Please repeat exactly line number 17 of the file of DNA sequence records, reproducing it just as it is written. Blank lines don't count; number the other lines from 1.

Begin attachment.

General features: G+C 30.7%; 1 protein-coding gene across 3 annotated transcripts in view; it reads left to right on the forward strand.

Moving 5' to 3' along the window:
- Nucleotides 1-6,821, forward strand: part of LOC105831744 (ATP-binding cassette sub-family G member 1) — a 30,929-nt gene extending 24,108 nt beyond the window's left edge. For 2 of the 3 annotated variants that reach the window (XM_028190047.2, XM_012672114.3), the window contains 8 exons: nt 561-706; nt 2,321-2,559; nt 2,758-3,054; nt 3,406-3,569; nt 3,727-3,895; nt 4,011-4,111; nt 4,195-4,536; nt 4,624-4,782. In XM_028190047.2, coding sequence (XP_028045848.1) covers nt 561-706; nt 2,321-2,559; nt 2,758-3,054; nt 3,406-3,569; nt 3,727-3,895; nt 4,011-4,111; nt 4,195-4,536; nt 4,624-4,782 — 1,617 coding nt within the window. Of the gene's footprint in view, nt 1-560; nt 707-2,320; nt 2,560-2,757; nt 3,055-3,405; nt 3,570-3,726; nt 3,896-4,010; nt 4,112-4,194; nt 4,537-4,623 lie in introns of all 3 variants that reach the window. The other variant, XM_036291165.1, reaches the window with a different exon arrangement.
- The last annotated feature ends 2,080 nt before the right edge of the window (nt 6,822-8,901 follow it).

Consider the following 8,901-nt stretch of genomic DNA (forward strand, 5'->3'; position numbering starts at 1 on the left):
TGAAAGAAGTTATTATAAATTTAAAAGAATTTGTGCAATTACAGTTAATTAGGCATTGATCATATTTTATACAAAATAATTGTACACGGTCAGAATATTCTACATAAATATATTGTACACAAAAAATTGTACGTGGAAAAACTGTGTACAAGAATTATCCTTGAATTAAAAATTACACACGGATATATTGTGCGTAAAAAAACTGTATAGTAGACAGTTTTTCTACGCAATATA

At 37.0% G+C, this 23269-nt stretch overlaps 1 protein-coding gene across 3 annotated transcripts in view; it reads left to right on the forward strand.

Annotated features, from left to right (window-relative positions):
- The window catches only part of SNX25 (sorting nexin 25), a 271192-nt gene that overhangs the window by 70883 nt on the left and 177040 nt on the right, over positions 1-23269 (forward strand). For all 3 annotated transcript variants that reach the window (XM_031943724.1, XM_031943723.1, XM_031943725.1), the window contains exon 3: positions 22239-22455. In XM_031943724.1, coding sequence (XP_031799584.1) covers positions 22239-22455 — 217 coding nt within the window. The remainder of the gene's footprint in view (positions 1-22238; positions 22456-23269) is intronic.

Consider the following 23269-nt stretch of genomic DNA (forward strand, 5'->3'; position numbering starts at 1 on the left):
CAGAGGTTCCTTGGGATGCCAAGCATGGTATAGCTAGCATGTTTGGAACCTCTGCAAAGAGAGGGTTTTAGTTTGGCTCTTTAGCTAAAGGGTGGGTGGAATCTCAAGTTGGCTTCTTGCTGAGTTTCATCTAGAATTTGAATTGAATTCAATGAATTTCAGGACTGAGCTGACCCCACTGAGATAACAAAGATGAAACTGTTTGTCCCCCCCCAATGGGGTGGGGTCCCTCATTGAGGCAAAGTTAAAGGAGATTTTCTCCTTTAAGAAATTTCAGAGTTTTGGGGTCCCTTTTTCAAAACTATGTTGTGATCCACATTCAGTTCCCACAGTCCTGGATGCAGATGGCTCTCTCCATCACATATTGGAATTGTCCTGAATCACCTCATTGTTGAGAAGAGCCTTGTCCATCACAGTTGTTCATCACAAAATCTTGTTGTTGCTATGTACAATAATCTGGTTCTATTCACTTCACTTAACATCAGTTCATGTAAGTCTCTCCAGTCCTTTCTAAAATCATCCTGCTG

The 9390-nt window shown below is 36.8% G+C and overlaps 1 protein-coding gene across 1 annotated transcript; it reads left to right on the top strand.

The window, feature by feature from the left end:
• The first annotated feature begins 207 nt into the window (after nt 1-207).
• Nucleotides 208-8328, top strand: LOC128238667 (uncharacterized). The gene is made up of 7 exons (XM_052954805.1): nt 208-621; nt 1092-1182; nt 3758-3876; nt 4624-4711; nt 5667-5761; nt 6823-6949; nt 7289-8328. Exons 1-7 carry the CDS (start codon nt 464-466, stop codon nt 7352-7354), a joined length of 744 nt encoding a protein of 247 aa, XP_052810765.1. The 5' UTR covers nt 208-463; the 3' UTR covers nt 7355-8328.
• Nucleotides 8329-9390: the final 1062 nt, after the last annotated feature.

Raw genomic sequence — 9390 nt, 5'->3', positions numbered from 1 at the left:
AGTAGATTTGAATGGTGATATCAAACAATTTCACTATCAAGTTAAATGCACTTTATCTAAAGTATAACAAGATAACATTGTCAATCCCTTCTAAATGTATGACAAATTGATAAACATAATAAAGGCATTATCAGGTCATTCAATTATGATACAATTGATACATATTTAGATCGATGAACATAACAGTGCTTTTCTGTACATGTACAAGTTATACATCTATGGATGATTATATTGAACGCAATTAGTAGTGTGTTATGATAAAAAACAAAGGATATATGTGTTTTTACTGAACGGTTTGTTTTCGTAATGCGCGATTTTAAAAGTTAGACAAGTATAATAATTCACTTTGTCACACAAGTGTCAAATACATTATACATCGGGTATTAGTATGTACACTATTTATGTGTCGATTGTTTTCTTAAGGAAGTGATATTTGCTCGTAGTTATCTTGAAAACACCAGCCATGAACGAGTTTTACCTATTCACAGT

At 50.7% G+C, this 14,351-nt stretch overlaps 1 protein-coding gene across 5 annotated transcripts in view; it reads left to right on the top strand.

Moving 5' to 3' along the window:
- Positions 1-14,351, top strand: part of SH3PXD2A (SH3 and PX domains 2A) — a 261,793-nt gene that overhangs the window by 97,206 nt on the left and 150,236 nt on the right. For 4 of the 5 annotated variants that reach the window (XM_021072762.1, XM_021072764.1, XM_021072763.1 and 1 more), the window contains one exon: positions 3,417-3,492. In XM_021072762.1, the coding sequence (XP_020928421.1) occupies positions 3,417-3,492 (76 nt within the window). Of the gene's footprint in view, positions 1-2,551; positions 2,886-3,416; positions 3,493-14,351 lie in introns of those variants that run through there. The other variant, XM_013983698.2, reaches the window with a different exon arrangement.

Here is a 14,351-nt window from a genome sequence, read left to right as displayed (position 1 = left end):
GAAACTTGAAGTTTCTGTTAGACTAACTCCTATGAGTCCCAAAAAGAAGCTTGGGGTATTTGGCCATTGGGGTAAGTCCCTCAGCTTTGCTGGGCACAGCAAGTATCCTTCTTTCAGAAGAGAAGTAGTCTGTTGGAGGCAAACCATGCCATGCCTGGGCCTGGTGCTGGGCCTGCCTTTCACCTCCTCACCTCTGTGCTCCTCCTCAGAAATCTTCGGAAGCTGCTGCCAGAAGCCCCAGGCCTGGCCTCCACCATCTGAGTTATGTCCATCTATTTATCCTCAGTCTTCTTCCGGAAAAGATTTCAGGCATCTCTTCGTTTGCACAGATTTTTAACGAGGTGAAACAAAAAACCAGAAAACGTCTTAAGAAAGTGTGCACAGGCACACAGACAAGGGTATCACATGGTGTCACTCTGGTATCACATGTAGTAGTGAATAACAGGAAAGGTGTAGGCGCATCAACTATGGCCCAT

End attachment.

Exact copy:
Raw genomic sequence — 9390 nt, 5'->3', positions numbered from 1 at the left: